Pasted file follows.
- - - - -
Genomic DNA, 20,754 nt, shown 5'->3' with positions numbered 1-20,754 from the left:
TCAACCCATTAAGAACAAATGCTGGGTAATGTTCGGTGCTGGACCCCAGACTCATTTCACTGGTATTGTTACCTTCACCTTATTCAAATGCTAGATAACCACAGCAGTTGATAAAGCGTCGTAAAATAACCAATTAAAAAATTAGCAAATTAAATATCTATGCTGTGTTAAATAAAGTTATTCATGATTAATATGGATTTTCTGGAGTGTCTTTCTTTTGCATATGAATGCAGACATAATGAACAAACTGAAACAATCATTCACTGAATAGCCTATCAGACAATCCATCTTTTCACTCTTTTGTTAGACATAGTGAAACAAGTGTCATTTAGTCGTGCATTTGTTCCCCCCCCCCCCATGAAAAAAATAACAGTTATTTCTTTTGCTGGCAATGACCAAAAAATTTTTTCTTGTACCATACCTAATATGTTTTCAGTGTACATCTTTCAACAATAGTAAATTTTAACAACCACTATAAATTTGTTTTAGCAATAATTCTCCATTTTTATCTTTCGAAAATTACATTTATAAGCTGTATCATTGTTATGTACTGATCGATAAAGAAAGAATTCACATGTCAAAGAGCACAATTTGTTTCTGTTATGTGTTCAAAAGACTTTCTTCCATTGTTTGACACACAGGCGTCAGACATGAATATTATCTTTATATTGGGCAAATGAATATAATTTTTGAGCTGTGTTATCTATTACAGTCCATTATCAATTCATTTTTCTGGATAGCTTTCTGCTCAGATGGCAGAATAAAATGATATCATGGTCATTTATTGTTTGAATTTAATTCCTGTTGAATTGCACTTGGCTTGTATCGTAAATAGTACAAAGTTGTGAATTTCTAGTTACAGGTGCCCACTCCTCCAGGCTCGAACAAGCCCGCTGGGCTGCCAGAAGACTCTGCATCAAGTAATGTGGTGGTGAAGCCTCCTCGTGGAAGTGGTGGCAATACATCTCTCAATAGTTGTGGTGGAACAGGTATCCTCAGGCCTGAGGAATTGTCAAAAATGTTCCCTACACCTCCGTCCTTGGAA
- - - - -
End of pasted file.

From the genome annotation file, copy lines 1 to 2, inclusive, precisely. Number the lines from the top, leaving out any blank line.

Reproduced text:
Genomic DNA, 20,754 nt, shown 5'->3' with positions numbered 1-20,754 from the left:
TCAACCCATTAAGAACAAATGCTGGGTAATGTTCGGTGCTGGACCCCAGACTCATTTCACTGGTATTGTTACCTTCACCTTATTCAAATGCTAGATAACCACAGCAGTTGATAAAGCGTCGTAAAATAACCAATTAAAAAATTAGCAAATTAAATATCTATGCTGTGTTAAATAAAGTTATTCATGATTAATATGGATTTTCTGGAGTGTCTTTCTTTTGCATATGAATGCAGACATAATGAACAAACTGAAACAATCATTCACTGAATAGCCTATCAGACAATCCATCTTTTCACTCTTTTGTTAGACATAGTGAAACAAGTGTCATTTAGTCGTGCATTTGTTCCCCCCCCCCCCATGAAAAAAATAACAGTTATTTCTTTTGCTGGCAATGACCAAAAAATTTTTTCTTGTACCATACCTAATATGTTTTCAGTGTACATCTTTCAACAATAGTAAATTTTAACAACCACTATAAATTTGTTTTAGCAATAATTCTCCATTTTTATCTTTCGAAAATTACATTTATAAGCTGTATCATTGTTATGTACTGATCGATAAAGAAAGAATTCACATGTCAAAGAGCACAATTTGTTTCTGTTATGTGTTCAAAAGACTTTCTTCCATTGTTTGACACACAGGCGTCAGACATGAATATTATCTTTATATTGGGCAAATGAATATAATTTTTGAGCTGTGTTATCTATTACAGTCCATTATCAATTCATTTTTCTGGATAGCTTTCTGCTCAGATGGCAGAATAAAATGATATCATGGTCATTTATTGTTTGAATTTAATTCCTGTTGAATTGCACTTGGCTTGTATCGTAAATAGTACAAAGTTGTGAATTTCTAGTTACAGGTGCCCACTCCTCCAGGCTCGAACAAGCCCGCTGGGCTGCCAGAAGACTCTGCATCAAGTAATGTGGTGGTGAAGCCTCCTCGTGGAAGTGGTGGCAATACATCTCTCAATAGTTGTGGTGGAACAGGTATCCTCAGGCCTGAGGAATTGTCAAAAATGTTCCCTACACCTCCGTCCTTGGAA